Quiz 15: Government Macroeconomic Policy

Business

Gross Domestic Product (GDP) is defined as the value of all final goods and services produced in the economy during a given period of time, usually one year. The GDP includes all goods and services that are purchased as the final product, it is measured in value terms, and GDP includes all goods and services produced within a given year and GDP only take into account all domestically produced goods and services. The homemaking services often go unnoticed because it has no values attached to it. If someone babysits her own child and paints the fence in his backyard; he/she saves the money of the babysitter and painter that would have entered into GDP if the services would have been paid. Therefore, the GDP would have been higher than the current GDP. As almost every U.S. citizen does something or other of the homemaking activity every day, a larger portion of the GDP is going unnoticed. Hence, the government should attach a value to these services and count these values in the GDP statistics.

Gross Domestic Product (GDP) is defined as the value of all final goods and services produced in the economy during a given period of time, usually one year. The GDP includes all goods and services that are purchased as the final product, it is measured in value terms, and GDP includes all goods and services produced within a given year and GDP only take into account all domestically produced goods and services. The GDP is used as an indicator of economic activity, as well as a measure of standard of living. If the GDP grows overtime, it is assumed that standard of living is increasing. This assumption has some flaws, as non-marketed activities, the underground economy and the distribution and composition of national output make GDP an imperfect measure of economic activity. The homemaking services which are considered as a non-marketed service, often go unnoticed because it has no values attached to it. If someone babysits her own child and paints the fence in his backyard; he/she saves the money of the babysitter and painter that would have entered into GDP if the services would have been paid. Therefore, the GDP would have been higher than the current GDP. As almost every U.S. citizen does something or other of the homemaking activity every day, a larger portion of the GDP is going unnoticed. Thus, the exclusion of non-marketed services distorts the comparison between the GDPs of two years or countries. The underground economy involves activity that is never reported to the government, either because the activity is illegal or the participants want to evade taxes. For both the reason the value of GDP understates the economic activity. On the other hand, the composition and distribution of real GDP plays an important role in determining the standard of living. The country with more expenditure on warfare is certainly experience lower standard of living than a country with more health and education and other goods and services expenditure. Again, a country where a small group of people enjoys the fruit of higher GDP has overall lower standard of living. For the reasons stated above the higher GDP is not synonymous with higher standard of living. Hence, GDP is not an accurate measure of standard of living.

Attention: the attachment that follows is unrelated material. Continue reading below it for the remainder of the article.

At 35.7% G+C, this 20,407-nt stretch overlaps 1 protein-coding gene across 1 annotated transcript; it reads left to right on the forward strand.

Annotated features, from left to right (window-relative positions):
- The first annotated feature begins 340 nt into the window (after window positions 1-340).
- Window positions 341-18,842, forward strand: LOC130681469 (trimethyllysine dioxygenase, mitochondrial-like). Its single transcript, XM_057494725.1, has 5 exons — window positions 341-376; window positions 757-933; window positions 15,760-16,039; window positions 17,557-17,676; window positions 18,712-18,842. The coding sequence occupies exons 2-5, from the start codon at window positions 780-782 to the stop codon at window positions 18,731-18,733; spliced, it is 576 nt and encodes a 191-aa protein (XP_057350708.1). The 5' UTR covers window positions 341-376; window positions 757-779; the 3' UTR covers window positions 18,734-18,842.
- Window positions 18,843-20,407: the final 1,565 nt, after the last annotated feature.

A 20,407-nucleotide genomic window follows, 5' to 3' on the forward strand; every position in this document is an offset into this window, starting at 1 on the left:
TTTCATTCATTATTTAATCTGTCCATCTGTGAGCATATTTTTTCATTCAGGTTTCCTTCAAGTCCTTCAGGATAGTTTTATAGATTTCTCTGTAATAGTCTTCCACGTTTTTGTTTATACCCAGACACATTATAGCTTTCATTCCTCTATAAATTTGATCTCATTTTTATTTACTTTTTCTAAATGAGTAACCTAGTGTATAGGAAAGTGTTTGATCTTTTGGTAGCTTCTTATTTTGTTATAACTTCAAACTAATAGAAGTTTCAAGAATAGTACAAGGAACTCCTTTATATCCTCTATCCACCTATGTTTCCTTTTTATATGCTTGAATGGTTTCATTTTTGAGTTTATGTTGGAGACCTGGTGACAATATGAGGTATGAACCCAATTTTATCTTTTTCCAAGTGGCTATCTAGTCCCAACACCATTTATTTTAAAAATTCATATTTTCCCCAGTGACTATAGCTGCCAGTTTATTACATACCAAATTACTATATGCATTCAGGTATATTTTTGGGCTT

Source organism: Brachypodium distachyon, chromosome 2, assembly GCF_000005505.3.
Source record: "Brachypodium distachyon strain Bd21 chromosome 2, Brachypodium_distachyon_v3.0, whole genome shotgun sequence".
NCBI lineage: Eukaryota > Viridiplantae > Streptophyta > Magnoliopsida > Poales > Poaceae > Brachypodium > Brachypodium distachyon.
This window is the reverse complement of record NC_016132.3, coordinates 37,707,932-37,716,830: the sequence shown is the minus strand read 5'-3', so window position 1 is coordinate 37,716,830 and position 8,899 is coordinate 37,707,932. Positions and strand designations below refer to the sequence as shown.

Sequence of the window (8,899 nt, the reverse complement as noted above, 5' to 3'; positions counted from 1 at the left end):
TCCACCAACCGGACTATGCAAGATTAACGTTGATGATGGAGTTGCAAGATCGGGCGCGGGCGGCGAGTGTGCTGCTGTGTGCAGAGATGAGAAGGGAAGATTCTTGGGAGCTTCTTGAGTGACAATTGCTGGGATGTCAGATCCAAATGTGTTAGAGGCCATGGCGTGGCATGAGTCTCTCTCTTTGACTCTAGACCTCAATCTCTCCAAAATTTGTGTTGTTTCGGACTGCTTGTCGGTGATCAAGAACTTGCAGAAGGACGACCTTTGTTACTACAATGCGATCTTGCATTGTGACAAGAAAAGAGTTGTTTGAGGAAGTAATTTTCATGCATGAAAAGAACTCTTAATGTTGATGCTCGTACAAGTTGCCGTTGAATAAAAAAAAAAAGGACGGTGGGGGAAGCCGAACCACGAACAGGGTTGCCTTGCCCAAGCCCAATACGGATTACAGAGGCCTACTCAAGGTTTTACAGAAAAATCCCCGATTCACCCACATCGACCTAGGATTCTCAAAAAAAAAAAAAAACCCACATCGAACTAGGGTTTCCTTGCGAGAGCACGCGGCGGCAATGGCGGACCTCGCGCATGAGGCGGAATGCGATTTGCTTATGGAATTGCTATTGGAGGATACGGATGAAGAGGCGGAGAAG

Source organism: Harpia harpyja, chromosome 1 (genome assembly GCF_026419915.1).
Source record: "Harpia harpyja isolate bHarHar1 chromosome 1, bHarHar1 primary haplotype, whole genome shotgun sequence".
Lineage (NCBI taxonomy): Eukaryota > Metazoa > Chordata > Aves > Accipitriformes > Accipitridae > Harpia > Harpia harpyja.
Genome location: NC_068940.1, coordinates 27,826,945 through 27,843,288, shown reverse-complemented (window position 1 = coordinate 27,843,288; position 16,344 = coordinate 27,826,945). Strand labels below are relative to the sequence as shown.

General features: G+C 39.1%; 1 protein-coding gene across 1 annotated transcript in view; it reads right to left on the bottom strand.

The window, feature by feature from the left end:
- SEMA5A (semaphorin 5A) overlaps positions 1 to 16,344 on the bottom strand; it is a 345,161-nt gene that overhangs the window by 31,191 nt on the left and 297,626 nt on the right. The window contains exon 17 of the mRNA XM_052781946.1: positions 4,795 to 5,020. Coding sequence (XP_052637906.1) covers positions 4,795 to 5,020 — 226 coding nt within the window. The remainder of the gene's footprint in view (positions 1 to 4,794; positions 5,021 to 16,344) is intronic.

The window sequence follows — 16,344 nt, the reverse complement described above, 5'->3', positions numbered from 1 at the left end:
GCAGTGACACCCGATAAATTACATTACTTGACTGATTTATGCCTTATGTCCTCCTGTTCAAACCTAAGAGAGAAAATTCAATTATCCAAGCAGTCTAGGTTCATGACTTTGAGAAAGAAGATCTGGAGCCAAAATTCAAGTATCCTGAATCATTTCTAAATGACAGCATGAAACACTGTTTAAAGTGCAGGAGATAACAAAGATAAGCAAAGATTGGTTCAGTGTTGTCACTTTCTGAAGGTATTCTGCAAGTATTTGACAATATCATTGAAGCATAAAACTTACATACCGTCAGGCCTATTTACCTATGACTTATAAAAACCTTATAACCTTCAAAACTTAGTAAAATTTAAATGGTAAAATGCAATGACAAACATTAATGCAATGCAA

Gross Domestic Product (GDP) is defined as the value of all final goods and services produced in the economy during a given period of time, usually one year. The GDP includes all goods and services that are purchased as the final product, it is measured in value terms, and GDP includes all goods and services produced within a given year and GDP only take into account all domestically produced goods and services. There is a tradeoff between unemployment and inflation. Higher government spending means high GDP and lower unemployment at the cost of high inflation. The lower GDP means lower inflation at the cost of high unemployment. a. War : The effects of war in GDP are twofold. War in the country means more government spending on warfront. This means high level of GDP and high employment. This also means higher inflation. However, the war in other major trading partner lowers export and imports which may lower the level of GDP. b. Elimination of environment regulation : The environment deregulation provides the incentive for the business to expand and the aggregate supply and GDP of the economy increases. Expanding business also implies the higher employment and higher inflation. c. Cut in the welfare benefit : It is argued that the cut in welfare benefits decreases the spending of the government, thus will lower the GDP and employment. The promoters of this policy argue that the policy increases the incentive to effective job search and thus increases employment and GDP.